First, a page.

00035 6 0. Tests have shown that the worst-case latency of this setup is less than 100 ls. The emergency stop has been verified to stop the modules and engage the brakes. all latency in the control loop originates from the communication with the modules over the CAN bus.51 0 0 m m m m m m hi h1 h2 h3 h4 h5 h6 Table 5. Joint No. but is otherwise the shortest path _ to the desired position hd and velocity hd from the actual position ha . each set prohibiting collisions in itself but with a limited workspace. This results in a termination of the watchdog update. or the CAN communication link. i 1 2 3 4 5 6 aiÀ1 0 À90 0 À90 À90 90  aiÀ1 0m 0m 0.2 (470°/s) 4. the control computer.6-GHz Pentium 4 Dell PowerEdge 1800 server was acquired to use as control unit. Combined position and velocity control is implemented on the system using a combined feedforward-computed torque control (CTC) scheme and a feedback proportional integral (PI) controller.00035 the brakes. the communication link was severed between the computer and the robot. 1 2 3 4 5 6 Table 4.2010 at 14:59:50 UTC from IEEE Xplore. The joint angle limits are set to avoid collisions with self or environment (Table 5). Inverse kinematics can be calculated in 1:7 ls. so that all calculations needed in the control loop take less than 50 ls. and the forward dynamics is calculated using the second algorithm in [12]. This means that.6. which is sufficient. Inverse kinematics and dynamics are calculated using the analytical solution for a Puma arm in [11]. and dynamics in 41 ls. This soft real-time performance is comparable to that of hard real-time systems like RTAI. The modules’ onboard controller correctly identified these as violating joint limits. without exceeding the maximum allowable acceleration amax . but with the advantage of simple straightforward user-space implementation. Software Implementation A Linux 2. Angular Velocity (rad/s) 8. A customized communications application programming interface (API) was implemented to guarantee low-latency communication with the modules as well as customized vector manipulation libraries optimized for calculating arm dynamics. An emergency stop that works by directly cutting the power was implemented so that the power unit cannot run without the being emergency stop present.2 (470°/s) 4. . A 3.1 (238°/s) 8. This limits each individual module to a safe interval. as these had open-source Linux drivers that seemed plausible to port to real-time usage. A power supply unit capable of delivering the required 30 A at 48 V to each module was constructed with Cosel PBA-1500 F power converters. a velocity ramp trajectory is calculated in joint space. Craig’s notation. since it provides a good balance of processing power and reliability. First.3 (248°/s) 6. 4 rad/s) and a maximum acceleration. even if communication were to break down halfway through a limit switch. twochannel peripheral component interconnect (PCI) CAN controllers from Kvaser were chosen. In the second test. The system will switch limit sets when moving out of range of one set and into range of another. This trajectory is limited by a preset top velocity (presently. Two tests of the safety measures were carried out.00035 6 0. 1 2 3 4 5 6 Set 1 À90 to þ90 À100 to À40 À60 to 50 À160 to þ160 À120 to þ120 À180 to þ180 Set 2 À90 À130 À40 À160 À120 À180 to þ90 to À70 to 90 to þ160 to þ120 to þ180 80 IEEE Robotics & Automation Magazine Downloaded on July 27.00035 6 0. The Denavit-Hartenberg parameters for the arm.2 (470°/s) 8. The PowerCube modules have a simple onboard controller with basic security features. Max.19 kernel was patched with high-resolution timers for low-latency real-time performance. and the modules finish their last command and engage Table 3. They will not allow motion beyond user-settable angle limits and will perform an emergency stop if these limits are exceeded or if no watchdog signal has been transmitted for 50 ms. This ramp works under the assumption that DECEMBER 2009 Joint No. see (1). Two. Specifications can be found in Tables 1.31 m 0m 0m 0m di 0 0 0 0.00035 6 0. Restrictions apply.J. using J. allowing the robot to use a large part of the potential workspace. Limits on joint angles. Manufacturer’s specifications for the joint actuators. The arm moved into the legal position closest to the commanded position and stopped. Torque (N ? m) 134 267 134 23 35 8 Max. The control loop is run in soft real time. When a new set point enters the controller. which is significantly less than the modules’ latency of up to 600 ls.00035 6 0. with an intermediate limit set that consists of the tighter limits of the two sets. This accounts for safe handling of an unexpected breakdown of control algorithms. while at the same time.2 (356°/s) Repeatability (rad) 6 0. There are two sets of limits. The communication interface was designed to be implemented over four separate CAN buses: one each for the three inner (position controlling) joints and one common bus for the three outer (orientation controlling) joints. The average jitter for the main loop of the control algorithm is 6 ls. virtually.brakes as the other modules. illegal position commands were intently issued by the control program. 3. and 4.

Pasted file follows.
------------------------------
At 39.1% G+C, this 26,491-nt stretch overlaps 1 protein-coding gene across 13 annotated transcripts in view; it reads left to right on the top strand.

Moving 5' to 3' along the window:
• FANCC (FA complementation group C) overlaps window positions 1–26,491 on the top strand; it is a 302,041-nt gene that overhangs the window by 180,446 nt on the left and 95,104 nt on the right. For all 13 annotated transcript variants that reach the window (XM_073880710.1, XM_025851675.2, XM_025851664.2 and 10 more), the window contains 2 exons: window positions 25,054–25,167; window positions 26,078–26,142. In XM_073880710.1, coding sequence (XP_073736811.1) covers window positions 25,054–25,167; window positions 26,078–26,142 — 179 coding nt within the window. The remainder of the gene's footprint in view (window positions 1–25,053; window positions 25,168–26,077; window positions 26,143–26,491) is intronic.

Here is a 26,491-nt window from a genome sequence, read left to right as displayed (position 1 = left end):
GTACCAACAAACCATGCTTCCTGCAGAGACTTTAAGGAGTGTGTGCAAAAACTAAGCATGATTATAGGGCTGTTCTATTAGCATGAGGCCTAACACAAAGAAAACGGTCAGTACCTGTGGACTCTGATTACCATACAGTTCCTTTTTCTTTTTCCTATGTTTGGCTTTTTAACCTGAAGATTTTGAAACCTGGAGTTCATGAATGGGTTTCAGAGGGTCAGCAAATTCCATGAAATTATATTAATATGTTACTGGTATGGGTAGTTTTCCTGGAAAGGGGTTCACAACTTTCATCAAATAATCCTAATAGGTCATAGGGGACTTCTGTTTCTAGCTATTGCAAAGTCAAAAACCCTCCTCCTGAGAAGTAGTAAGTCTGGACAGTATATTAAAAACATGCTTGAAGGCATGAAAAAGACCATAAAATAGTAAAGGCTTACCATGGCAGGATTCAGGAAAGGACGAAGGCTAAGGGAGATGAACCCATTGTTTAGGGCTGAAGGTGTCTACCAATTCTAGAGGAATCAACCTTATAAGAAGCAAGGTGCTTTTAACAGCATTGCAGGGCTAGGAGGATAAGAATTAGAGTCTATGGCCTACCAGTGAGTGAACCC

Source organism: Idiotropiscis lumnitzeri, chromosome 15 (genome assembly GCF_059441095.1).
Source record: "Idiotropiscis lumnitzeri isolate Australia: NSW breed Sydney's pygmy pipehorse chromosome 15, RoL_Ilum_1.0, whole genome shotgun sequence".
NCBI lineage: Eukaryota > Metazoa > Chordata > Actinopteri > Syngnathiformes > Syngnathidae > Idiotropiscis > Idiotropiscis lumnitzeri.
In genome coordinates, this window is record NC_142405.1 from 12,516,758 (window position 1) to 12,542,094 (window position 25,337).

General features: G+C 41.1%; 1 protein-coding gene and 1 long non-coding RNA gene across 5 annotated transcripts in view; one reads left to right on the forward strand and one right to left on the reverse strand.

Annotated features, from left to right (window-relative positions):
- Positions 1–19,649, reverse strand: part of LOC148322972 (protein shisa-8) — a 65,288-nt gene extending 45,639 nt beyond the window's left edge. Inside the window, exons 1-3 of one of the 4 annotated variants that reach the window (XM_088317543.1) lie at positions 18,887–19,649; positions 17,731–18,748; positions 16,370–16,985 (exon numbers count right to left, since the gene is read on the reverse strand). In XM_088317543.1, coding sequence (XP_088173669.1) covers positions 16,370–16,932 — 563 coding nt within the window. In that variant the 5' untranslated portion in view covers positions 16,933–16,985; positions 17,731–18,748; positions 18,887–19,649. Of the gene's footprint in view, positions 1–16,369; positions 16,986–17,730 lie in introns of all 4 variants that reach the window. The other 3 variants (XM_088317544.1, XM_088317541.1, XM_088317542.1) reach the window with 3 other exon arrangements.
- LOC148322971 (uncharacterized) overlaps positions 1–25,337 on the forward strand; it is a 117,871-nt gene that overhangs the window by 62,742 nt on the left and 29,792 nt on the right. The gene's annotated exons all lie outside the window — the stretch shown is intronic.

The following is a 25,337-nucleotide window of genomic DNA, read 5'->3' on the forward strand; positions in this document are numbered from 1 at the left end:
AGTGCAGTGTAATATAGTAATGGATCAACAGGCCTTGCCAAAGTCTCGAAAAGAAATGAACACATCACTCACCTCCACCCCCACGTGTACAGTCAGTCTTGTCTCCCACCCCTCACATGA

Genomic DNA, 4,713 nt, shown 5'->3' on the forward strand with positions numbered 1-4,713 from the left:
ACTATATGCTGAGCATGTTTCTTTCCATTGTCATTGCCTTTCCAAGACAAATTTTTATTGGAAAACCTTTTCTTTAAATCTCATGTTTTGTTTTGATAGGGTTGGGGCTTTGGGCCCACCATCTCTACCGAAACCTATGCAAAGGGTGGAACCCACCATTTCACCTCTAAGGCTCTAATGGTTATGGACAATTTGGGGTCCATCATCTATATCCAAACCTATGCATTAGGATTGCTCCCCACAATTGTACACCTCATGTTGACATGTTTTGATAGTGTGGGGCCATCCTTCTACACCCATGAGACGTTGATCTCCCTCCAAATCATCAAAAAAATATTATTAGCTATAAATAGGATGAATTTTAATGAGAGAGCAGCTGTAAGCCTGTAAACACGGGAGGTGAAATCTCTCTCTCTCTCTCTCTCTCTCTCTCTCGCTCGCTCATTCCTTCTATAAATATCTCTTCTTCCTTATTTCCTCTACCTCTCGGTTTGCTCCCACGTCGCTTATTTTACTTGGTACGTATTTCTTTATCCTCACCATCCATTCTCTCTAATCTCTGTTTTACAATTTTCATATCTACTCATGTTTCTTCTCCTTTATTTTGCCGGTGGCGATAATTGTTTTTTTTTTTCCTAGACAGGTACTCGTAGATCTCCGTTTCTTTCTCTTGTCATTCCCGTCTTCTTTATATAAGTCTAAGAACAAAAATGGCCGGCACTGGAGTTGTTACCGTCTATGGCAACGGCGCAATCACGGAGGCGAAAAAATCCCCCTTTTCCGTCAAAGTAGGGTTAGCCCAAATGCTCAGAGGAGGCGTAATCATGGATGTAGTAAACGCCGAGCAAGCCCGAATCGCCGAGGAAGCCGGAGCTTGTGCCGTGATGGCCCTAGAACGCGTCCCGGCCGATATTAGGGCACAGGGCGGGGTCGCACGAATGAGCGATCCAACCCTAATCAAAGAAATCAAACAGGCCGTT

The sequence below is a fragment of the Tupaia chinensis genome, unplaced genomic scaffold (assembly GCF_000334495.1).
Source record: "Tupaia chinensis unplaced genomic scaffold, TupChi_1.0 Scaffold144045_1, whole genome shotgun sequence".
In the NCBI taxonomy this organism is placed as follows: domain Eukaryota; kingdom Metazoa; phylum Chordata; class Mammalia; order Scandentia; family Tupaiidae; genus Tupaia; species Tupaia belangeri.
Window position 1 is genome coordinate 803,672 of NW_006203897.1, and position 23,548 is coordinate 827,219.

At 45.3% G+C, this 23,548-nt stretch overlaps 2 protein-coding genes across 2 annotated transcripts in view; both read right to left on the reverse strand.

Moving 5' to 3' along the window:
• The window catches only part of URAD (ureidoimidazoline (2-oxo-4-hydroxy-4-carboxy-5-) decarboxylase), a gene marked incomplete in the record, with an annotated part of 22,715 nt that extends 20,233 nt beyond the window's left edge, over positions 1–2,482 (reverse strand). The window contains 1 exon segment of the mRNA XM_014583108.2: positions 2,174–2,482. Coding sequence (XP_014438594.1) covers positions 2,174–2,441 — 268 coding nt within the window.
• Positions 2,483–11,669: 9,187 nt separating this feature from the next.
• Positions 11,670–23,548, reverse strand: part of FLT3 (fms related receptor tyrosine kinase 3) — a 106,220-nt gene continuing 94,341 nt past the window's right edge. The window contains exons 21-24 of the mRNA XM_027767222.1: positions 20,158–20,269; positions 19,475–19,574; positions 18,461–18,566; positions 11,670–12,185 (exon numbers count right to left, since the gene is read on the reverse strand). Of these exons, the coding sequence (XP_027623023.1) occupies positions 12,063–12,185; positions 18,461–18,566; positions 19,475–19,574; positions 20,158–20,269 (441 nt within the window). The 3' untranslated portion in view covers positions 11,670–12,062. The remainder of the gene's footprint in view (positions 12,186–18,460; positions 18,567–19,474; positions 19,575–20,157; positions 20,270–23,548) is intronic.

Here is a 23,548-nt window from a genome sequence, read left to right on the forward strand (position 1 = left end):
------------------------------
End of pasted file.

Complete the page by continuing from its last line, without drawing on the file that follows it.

14 1. A laser pointer producing a light point 1 mm in diameter was fixed to point at the center of the target.5 s have been verified. there is a tendency for CPU overload/overheat in the modules. this implies that any pointto-point motion in the operational window takes at most 0.8 3.39 s from standstill to standstill.5 s to execute. Modules Per CAN Controller Card 1 1. the acceleration has been limited to 16 rad=s2 and jerk to 400 rad=s3. However. (The limits on velocity. acceleration. The outermost joints are slightly slower than the inner ones.923 637 1. The arm was then moved around a complicated path traversing and circling the workspace of approximately 1 min. Especially when controlling several modules on a single CAN bus.) The ramp is recalculated in each iteration of the control loop using the current position and velocity. Dynamic Performance The arm has been timed to traverse the operational window shown in Figure 3(b) DECEMBER 2009 loop speeds over the CAN bus.57 0. so the final angular alignment of the end effector rather than the positioning is the limiting factor for many configurations. vertically (distance 60 cm) in both directions in 0. as predicted in the simulations. The time to complete a communication loop consists of 0. as the feedforward CTC controller does not contain an accurate-enough model of friction. The CTC controller then uses the inverse dynamics function to determine the necessary torques to follow the trajectory.04 0.07 769 1. Theoretical control sion of the scale and the observer’s perception.52 1.22 311 621 156 311 Without velocity polling (Hz) Control frequency at 500 kb/s With velocity polling (Hz) Without velocity polling (Hz) IEEE Robotics & Automation Magazine 81 Downloaded on July 27.5 s. or the nonlinearities in the current/torque relationship.61 6. but this has only With velocity polling (ms) Without velocity polling (ms) been performed at very low speeds for safety Control frequency at 1 Mb/s reasons.2010 at 14:59:50 UTC from IEEE Xplore. The communication frequencies anticipated from the specifications can be seen in Table 6.250 311 621 6 3. but even so. horizontal (60 cm) and diagonal (90 cm) traversion. and jerk are chosen to limit the mechanical stress on the system. the movements of power cords. For evaluation purposes. The With velocity polling (ms) repeatability is therefore at least Æ1 mm. Schematic of controller. As for other movements. without violating the limits on acceleration or jerk. as this is enough for our application as we want to minimize mechanical stress on the equipment. Precision The repeatability of positioning was measured by fixing a paper target with a millimeter scale to the last joint of the arm. vel) Generator + − Measured Velocity Measured Position y PI Actuator Modules The maximum acceleration amax is limited by a preset limit value and the maximum achievable acceleration.43 3. with the same results.134 ms needed to send a Performance There is still some fine-tuning remaining to be done for the robot arm. The arm was then returned to the original position. This corrective term is necessary.538 467 935 3 1. A PI controller monitors the difference between desired velocity and actual velocity and corrects the controller current accordingly.87 0.65 2. Control Loop Times The modules are specified to handle CAN bus communication up to 1 Mb/s. This results in an error that requires a shutdown and cooldown before the operation can be resumed.79 961 1. the pointer was in the middle of the target. _ hramp ¼ pffiffiffiffiffiffiffiffiffiffiffiffiffiffiffiffiffiffiffiffiffiffiffiffiffiffiffiffi _ jhd À ha j Á amax Á sign(hd À ha ) þ hd : (1) Current + + CTC Current Calculate Desired Acceleration Desired Velocity Set point u Trajectory (Pos. only times of 0. while still being able to reach a given point in the workspace in less than 0.30 0.22 1.the desired position is frequently updated to new positions in accordance with the desired velocity. Restrictions apply. . These torques are converted to currents and sent to the actuator modules. it already fulfills all the specified requirements and has a performance similar to the simulation. so there are no figures for the accuracy With velocity polling (Hz) at higher velocities. For a schematic of the control scheme.22 1. see Figure 5. Figure 5. The Without velocity polling (ms) arm has also been tested to follow a straight path Cycle periods at 500 kb/s with submillimeter accuracy. computed by calculating the acceleration produced by maximum torque and taking away a small safety margin.265 2 1. The desired acceleration fed to the CTC controller is the one necessary to achieve the _ target velocity hramp as soon as possible. with the laser pointer mounted both horizonCycle periods at 1 Mb/s tally and vertically. This was repeated for different positions and angles. The arm was stopped in the center of the workspace. To the preciTable 6. but experiments show that this rate cannot be maintained continuously.61 535 1.